Synopses & Reviews
Given the isolating nature of suicidal ideation and actions, it’s all too easy for clinicians conducting a suicide assessment to find themselves developing tunnel vision, becoming overly focused on the client’s individual risk factors. Although critically important to explore, these risks and the danger they pose can’t be fully appreciated without considering them in relation to the person’s resources for safely negotiating a pathway through his or her desperation. And, in turn, these intrapersonal risks and resources must be understood in context—in relation to the interpersonal risks and resources contributed by the client’s significant others.
In this book, Drs. Douglas Flemons and Leonard M. Gralnik, a family therapist and a psychiatrist, team up to provide a comprehensive relational approach to suicide assessment. The authors offer a Risk and Resource Interview Guide as a means of organizing assessment conversations with suicidal clients. Drawing on an extensive research literature, as well as their combined 50+ years of clinical experience, the authors distill relevant topics of inquiry arrayed within four domains of suicidal experience: disruptions and demands, suffering, troubling behaviors, and desperation.
Knowing what questions to ask a suicidal client is essential, but it is just as important to know how to ask questions and how to join through empathic statements. Beyond this, clinicians need to know how to make safety decisions, how to construct safety plans, and what to include in case note documentation. In the final chapter, an annotated transcript serves to tie together the ideas and methods offered throughout the book.
Relational Suicide Assessment provides the theoretical grounding, empirical data, and practical tools necessary for clinicians to feel prepared and confident when engaging in this most anxiety-provoking of clinical responsibilities.
"[A] comprehensive book, which should be welcomed by systemic practitioners and clinicians who are routinely undertaking suicide assessments." Contemporary Psychotherapy
"[A] thoughtful and well-rounded approach to suicide assessment . . . . [A] well organized and thoroughly referenced book. . . . This book is a valuable read for all mental health professionals involved in suicide assessment. . . . Douglas Flemons and Leonard M. Gralnik deserve recognition. . ." Psychiatric Services
"Clinical vignettes and practical examples and suggestions can be found throughout the book, helping the reader to relate the principles described to different scenarios in clinical practice. . . . [G]ives an account of essential steps that constitute a complete assessment of suicidal behaviors and provides guidance for the novice clinician starting a career in mental health. Experienced clinicians may appreciate the authors' poignancy, practical suggestions, and empathic perspective central to improving the care required by suicidal individuals." Journal of Nervous and Mental Disease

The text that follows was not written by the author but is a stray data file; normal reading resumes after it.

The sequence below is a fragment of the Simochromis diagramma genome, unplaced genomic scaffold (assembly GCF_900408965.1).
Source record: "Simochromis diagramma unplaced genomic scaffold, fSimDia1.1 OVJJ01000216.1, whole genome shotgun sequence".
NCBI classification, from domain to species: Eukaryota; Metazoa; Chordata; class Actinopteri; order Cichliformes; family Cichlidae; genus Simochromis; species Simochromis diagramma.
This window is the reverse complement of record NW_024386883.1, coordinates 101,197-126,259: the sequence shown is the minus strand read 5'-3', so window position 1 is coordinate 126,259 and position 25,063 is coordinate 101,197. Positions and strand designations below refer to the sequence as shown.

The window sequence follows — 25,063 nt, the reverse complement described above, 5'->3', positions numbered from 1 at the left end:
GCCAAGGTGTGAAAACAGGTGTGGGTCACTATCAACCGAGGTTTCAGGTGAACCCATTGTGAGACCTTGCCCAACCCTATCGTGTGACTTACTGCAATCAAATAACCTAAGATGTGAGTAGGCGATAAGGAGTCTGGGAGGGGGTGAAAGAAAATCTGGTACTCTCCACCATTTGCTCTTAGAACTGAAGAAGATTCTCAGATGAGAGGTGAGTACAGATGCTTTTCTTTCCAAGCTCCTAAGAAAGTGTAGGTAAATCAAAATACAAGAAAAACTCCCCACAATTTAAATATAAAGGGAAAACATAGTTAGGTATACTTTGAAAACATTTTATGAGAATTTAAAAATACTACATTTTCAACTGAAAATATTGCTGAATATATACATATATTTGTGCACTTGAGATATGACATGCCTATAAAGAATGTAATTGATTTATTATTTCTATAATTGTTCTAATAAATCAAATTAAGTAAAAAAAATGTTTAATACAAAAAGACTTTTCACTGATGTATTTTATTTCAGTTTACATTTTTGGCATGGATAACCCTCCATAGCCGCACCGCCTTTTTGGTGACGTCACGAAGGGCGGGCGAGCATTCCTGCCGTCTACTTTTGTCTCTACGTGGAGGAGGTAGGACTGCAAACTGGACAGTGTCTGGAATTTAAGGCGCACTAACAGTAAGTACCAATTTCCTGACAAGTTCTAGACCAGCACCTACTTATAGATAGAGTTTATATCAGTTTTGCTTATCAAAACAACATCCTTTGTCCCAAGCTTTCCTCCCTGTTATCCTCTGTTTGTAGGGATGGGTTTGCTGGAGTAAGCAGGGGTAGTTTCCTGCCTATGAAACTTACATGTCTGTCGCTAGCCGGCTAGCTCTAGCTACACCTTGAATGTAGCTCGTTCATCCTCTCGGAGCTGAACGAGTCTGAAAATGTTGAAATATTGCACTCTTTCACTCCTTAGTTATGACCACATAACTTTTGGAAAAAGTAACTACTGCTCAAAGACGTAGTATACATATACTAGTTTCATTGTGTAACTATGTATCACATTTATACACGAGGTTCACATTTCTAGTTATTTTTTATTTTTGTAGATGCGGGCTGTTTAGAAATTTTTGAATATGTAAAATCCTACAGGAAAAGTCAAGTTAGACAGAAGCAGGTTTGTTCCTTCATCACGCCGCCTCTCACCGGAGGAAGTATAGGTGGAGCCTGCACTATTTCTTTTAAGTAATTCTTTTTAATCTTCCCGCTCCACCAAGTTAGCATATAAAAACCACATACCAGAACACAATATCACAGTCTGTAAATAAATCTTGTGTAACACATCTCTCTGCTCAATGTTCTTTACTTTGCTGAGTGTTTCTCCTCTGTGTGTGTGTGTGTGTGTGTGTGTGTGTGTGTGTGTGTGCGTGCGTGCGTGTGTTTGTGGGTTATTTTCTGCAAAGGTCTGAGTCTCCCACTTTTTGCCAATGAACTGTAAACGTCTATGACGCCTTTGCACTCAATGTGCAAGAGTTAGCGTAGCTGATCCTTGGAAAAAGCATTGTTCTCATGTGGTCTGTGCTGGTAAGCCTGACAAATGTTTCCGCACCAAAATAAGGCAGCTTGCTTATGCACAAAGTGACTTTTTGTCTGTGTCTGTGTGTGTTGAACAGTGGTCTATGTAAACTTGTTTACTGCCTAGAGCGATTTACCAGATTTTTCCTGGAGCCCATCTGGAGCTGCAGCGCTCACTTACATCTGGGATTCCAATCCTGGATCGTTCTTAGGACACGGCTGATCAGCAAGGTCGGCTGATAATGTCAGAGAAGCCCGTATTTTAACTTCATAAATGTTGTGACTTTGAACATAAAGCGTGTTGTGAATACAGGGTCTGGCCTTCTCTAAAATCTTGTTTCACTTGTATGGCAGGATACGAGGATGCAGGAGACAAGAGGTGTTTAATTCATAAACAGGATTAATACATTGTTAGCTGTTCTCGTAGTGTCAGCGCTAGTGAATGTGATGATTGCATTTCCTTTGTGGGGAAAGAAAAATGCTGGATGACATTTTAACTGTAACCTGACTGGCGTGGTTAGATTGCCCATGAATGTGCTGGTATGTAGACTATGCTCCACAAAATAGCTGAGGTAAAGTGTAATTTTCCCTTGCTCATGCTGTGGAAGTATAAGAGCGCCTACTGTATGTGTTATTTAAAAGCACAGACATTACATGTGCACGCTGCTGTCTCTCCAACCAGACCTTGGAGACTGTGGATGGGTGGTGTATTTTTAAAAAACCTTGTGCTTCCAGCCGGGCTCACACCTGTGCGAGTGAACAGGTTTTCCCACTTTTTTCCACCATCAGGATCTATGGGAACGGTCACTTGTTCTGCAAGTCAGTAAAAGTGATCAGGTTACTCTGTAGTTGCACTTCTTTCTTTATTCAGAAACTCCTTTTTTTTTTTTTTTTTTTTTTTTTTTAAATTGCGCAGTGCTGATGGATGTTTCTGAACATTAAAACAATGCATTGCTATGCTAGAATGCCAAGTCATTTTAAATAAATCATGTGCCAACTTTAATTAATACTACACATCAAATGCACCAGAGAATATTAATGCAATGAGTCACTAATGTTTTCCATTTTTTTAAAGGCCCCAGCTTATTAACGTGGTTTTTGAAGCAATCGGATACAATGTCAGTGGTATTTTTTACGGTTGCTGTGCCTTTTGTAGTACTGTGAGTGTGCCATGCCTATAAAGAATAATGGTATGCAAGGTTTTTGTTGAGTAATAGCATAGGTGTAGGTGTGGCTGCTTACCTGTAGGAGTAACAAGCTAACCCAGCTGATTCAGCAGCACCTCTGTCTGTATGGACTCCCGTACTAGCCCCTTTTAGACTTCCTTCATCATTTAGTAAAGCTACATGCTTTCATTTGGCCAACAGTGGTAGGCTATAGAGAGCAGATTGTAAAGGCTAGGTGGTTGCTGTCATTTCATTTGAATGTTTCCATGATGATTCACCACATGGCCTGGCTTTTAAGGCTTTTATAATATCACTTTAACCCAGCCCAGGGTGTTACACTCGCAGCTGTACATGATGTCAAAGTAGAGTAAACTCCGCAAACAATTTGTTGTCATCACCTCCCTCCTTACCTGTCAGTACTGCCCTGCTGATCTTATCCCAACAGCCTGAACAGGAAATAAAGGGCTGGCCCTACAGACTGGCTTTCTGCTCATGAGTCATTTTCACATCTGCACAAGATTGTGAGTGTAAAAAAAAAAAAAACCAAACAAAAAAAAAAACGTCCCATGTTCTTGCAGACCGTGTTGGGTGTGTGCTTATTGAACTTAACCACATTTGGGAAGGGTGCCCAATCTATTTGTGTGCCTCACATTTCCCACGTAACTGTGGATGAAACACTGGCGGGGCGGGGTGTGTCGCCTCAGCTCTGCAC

"I recommend this book to any therapist who might find themselves dealing with potential suicide, and also to any therapist wanting to
"[O]ffers a thoughtful and thoroughly systemic way of assessing a client's risk of lethality, and features a tone reflective of the empathic, collaborative style it advocates. . . . [W]ell organized . . . . Well written and thoroughly referenced . . . . [A] valuable, comprehensive resource for all marriage and family therapists, as well as mental health professionals, and would be appropriate for graduate student audiences and beginning clinicians in training." Journal of Marital and Family Therapy
"Informed and informative . . . exceptionally well written, organized and presented, making it a critically important contribution to professional and academic library Psychology/Psychiatry reference collections and supplemental studies reading lists." Midwest Book Review
"[A]n incredible reference book . . . . every page is filled with useful ideas. . . . I have wanted a book like this for a long time. The traditional methods of suicide assessment that I was taught were never as relational as I believed they needed to be. . . . This book offers a completely new and effective approach that is a combination of clinical wisdom and relevant research. . . . They offer therapists a way to forge ahead and make changes that can help, even while conducting the assessment. . . . I not only recommend this book to those new in the field, but also to experienced therapists who will find much to learn from Flemons and Gralik. . . . [A] relevant resource book that will be a standard in libraries for years to come." The Milton H. Erickson Foundation Newsletter
A relational approach to evaluating your suicidal clients.
Moving beyond the traditional paper-and-pencil self-report, this book offers therapists a new approach to suicide assessment. Guided by a relational understanding of the therapeutic process, it emphasizes a semi-structured interview process and collaborative conversations to explore a client’s strengths and resilience as well as risk factors.
About the Author
Douglas Flemons, PhD, LMFT, is Professor of Family Therapy and Co-Director of the Office of Suicide and Violence Prevention at Nova Southeastern University in Fort Lauderdale, Florida. Leonard M. Gralnik, MD, PhD, is an adult and child psychiatrist and lives in Hollywood, Florida.